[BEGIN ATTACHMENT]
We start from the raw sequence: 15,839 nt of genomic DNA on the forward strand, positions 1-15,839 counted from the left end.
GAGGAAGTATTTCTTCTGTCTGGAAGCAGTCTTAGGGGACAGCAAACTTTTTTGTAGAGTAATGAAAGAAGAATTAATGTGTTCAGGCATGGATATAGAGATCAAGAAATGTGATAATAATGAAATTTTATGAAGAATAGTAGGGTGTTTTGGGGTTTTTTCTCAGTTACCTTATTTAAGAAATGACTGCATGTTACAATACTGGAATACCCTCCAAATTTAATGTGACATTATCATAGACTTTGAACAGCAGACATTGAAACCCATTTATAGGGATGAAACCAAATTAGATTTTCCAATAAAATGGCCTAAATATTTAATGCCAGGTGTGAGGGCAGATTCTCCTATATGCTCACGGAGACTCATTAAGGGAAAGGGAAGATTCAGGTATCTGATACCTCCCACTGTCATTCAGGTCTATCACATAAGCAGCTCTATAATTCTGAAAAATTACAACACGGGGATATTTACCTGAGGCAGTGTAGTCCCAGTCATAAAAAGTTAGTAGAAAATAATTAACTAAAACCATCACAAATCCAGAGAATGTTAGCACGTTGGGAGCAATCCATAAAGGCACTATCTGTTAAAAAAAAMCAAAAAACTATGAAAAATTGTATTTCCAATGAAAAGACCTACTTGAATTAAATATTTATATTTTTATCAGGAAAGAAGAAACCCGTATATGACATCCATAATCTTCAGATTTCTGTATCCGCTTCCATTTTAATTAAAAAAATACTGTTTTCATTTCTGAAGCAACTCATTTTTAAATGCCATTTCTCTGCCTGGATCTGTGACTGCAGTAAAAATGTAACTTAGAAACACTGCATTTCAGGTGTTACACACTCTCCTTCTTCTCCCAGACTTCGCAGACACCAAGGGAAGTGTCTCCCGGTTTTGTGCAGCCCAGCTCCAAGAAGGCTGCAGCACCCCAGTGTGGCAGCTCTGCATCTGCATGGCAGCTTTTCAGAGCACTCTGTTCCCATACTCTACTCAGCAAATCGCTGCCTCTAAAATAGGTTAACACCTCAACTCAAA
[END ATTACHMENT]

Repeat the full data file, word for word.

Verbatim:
We start from the raw sequence: 15,839 nt of genomic DNA on the forward strand, positions 1-15,839 counted from the left end.
GAGGAAGTATTTCTTCTGTCTGGAAGCAGTCTTAGGGGACAGCAAACTTTTTTGTAGAGTAATGAAAGAAGAATTAATGTGTTCAGGCATGGATATAGAGATCAAGAAATGTGATAATAATGAAATTTTATGAAGAATAGTAGGGTGTTTTGGGGTTTTTTCTCAGTTACCTTATTTAAGAAATGACTGCATGTTACAATACTGGAATACCCTCCAAATTTAATGTGACATTATCATAGACTTTGAACAGCAGACATTGAAACCCATTTATAGGGATGAAACCAAATTAGATTTTCCAATAAAATGGCCTAAATATTTAATGCCAGGTGTGAGGGCAGATTCTCCTATATGCTCACGGAGACTCATTAAGGGAAAGGGAAGATTCAGGTATCTGATACCTCCCACTGTCATTCAGGTCTATCACATAAGCAGCTCTATAATTCTGAAAAATTACAACACGGGGATATTTACCTGAGGCAGTGTAGTCCCAGTCATAAAAAGTTAGTAGAAAATAATTAACTAAAACCATCACAAATCCAGAGAATGTTAGCACGTTGGGAGCAATCCATAAAGGCACTATCTGTTAAAAAAAAMCAAAAAACTATGAAAAATTGTATTTCCAATGAAAAGACCTACTTGAATTAAATATTTATATTTTTATCAGGAAAGAAGAAACCCGTATATGACATCCATAATCTTCAGATTTCTGTATCCGCTTCCATTTTAATTAAAAAAATACTGTTTTCATTTCTGAAGCAACTCATTTTTAAATGCCATTTCTCTGCCTGGATCTGTGACTGCAGTAAAAATGTAACTTAGAAACACTGCATTTCAGGTGTTACACACTCTCCTTCTTCTCCCAGACTTCGCAGACACCAAGGGAAGTGTCTCCCGGTTTTGTGCAGCCCAGCTCCAAGAAGGCTGCAGCACCCCAGTGTGGCAGCTCTGCATCTGCATGGCAGCTTTTCAGAGCACTCTGTTCCCATACTCTACTCAGCAAATCGCTGCCTCTAAAATAGGTTAACACCTCAACTCAAA